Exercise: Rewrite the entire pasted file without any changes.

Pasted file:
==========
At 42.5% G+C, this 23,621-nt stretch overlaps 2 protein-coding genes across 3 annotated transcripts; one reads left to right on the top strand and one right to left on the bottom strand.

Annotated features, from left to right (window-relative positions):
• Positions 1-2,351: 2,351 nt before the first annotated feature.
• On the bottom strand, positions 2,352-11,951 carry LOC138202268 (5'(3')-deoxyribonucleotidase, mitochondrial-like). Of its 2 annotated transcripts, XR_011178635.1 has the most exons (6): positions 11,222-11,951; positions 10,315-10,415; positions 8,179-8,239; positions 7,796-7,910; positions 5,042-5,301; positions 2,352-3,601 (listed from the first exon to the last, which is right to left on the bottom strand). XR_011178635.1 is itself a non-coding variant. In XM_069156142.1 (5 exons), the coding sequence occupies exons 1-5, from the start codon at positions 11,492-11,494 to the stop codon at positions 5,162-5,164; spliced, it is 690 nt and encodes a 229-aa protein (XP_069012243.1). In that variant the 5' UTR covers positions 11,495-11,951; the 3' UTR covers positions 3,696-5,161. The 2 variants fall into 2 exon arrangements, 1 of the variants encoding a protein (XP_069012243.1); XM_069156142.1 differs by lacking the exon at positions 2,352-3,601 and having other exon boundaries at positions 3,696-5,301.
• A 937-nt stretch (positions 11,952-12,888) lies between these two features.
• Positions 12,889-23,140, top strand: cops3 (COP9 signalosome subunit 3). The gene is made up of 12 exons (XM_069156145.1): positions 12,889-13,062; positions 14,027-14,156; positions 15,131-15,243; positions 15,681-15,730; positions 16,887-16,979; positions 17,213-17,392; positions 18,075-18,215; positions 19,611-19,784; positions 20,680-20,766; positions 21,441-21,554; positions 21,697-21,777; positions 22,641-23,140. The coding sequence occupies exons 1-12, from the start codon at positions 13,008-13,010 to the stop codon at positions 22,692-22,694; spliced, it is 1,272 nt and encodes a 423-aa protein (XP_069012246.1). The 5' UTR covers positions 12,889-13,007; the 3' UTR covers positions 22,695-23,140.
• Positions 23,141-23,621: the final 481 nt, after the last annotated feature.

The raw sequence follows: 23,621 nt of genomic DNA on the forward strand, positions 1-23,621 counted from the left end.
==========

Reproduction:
At 42.5% G+C, this 23,621-nt stretch overlaps 2 protein-coding genes across 3 annotated transcripts; one reads left to right on the top strand and one right to left on the bottom strand.

Annotated features, from left to right (window-relative positions):
• Positions 1-2,351: 2,351 nt before the first annotated feature.
• On the bottom strand, positions 2,352-11,951 carry LOC138202268 (5'(3')-deoxyribonucleotidase, mitochondrial-like). Of its 2 annotated transcripts, XR_011178635.1 has the most exons (6): positions 11,222-11,951; positions 10,315-10,415; positions 8,179-8,239; positions 7,796-7,910; positions 5,042-5,301; positions 2,352-3,601 (listed from the first exon to the last, which is right to left on the bottom strand). XR_011178635.1 is itself a non-coding variant. In XM_069156142.1 (5 exons), the coding sequence occupies exons 1-5, from the start codon at positions 11,492-11,494 to the stop codon at positions 5,162-5,164; spliced, it is 690 nt and encodes a 229-aa protein (XP_069012243.1). In that variant the 5' UTR covers positions 11,495-11,951; the 3' UTR covers positions 3,696-5,161. The 2 variants fall into 2 exon arrangements, 1 of the variants encoding a protein (XP_069012243.1); XM_069156142.1 differs by lacking the exon at positions 2,352-3,601 and having other exon boundaries at positions 3,696-5,301.
• A 937-nt stretch (positions 11,952-12,888) lies between these two features.
• Positions 12,889-23,140, top strand: cops3 (COP9 signalosome subunit 3). The gene is made up of 12 exons (XM_069156145.1): positions 12,889-13,062; positions 14,027-14,156; positions 15,131-15,243; positions 15,681-15,730; positions 16,887-16,979; positions 17,213-17,392; positions 18,075-18,215; positions 19,611-19,784; positions 20,680-20,766; positions 21,441-21,554; positions 21,697-21,777; positions 22,641-23,140. The coding sequence occupies exons 1-12, from the start codon at positions 13,008-13,010 to the stop codon at positions 22,692-22,694; spliced, it is 1,272 nt and encodes a 423-aa protein (XP_069012246.1). The 5' UTR covers positions 12,889-13,007; the 3' UTR covers positions 22,695-23,140.
• Positions 23,141-23,621: the final 481 nt, after the last annotated feature.

The raw sequence follows: 23,621 nt of genomic DNA on the forward strand, positions 1-23,621 counted from the left end.